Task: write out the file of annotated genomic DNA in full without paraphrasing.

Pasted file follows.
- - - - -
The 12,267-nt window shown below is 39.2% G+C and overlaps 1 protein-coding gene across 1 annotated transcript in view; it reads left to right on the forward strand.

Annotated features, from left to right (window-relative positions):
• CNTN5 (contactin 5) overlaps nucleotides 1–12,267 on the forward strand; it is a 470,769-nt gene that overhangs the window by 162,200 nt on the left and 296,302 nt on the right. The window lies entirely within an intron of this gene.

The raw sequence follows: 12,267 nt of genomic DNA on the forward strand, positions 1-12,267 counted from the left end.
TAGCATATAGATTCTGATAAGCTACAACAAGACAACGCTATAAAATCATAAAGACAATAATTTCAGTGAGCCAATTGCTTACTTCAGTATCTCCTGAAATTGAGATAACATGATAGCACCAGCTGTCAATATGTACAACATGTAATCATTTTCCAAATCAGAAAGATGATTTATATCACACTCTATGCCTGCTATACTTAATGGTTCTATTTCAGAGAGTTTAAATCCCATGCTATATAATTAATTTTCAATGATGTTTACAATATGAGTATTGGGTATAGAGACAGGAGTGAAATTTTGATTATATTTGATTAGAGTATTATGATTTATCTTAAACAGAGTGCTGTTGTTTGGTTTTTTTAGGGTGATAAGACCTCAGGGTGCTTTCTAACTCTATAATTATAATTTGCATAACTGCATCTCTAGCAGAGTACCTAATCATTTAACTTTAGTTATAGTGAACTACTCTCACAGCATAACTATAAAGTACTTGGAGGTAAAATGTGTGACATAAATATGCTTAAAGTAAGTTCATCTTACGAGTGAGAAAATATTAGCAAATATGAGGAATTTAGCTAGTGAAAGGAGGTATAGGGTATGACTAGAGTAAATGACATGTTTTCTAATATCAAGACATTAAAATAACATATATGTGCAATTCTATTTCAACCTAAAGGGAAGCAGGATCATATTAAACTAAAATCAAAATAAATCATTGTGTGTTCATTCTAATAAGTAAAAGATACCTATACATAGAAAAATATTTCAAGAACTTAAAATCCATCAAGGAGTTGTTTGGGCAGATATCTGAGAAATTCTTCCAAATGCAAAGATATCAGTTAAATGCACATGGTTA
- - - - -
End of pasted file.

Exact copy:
The 12,267-nt window shown below is 39.2% G+C and overlaps 1 protein-coding gene across 1 annotated transcript in view; it reads left to right on the forward strand.

Annotated features, from left to right (window-relative positions):
• CNTN5 (contactin 5) overlaps nucleotides 1–12,267 on the forward strand; it is a 470,769-nt gene that overhangs the window by 162,200 nt on the left and 296,302 nt on the right. The window lies entirely within an intron of this gene.

The raw sequence follows: 12,267 nt of genomic DNA on the forward strand, positions 1-12,267 counted from the left end.
TAGCATATAGATTCTGATAAGCTACAACAAGACAACGCTATAAAATCATAAAGACAATAATTTCAGTGAGCCAATTGCTTACTTCAGTATCTCCTGAAATTGAGATAACATGATAGCACCAGCTGTCAATATGTACAACATGTAATCATTTTCCAAATCAGAAAGATGATTTATATCACACTCTATGCCTGCTATACTTAATGGTTCTATTTCAGAGAGTTTAAATCCCATGCTATATAATTAATTTTCAATGATGTTTACAATATGAGTATTGGGTATAGAGACAGGAGTGAAATTTTGATTATATTTGATTAGAGTATTATGATTTATCTTAAACAGAGTGCTGTTGTTTGGTTTTTTTAGGGTGATAAGACCTCAGGGTGCTTTCTAACTCTATAATTATAATTTGCATAACTGCATCTCTAGCAGAGTACCTAATCATTTAACTTTAGTTATAGTGAACTACTCTCACAGCATAACTATAAAGTACTTGGAGGTAAAATGTGTGACATAAATATGCTTAAAGTAAGTTCATCTTACGAGTGAGAAAATATTAGCAAATATGAGGAATTTAGCTAGTGAAAGGAGGTATAGGGTATGACTAGAGTAAATGACATGTTTTCTAATATCAAGACATTAAAATAACATATATGTGCAATTCTATTTCAACCTAAAGGGAAGCAGGATCATATTAAACTAAAATCAAAATAAATCATTGTGTGTTCATTCTAATAAGTAAAAGATACCTATACATAGAAAAATATTTCAAGAACTTAAAATCCATCAAGGAGTTGTTTGGGCAGATATCTGAGAAATTCTTCCAAATGCAAAGATATCAGTTAAATGCACATGGTTA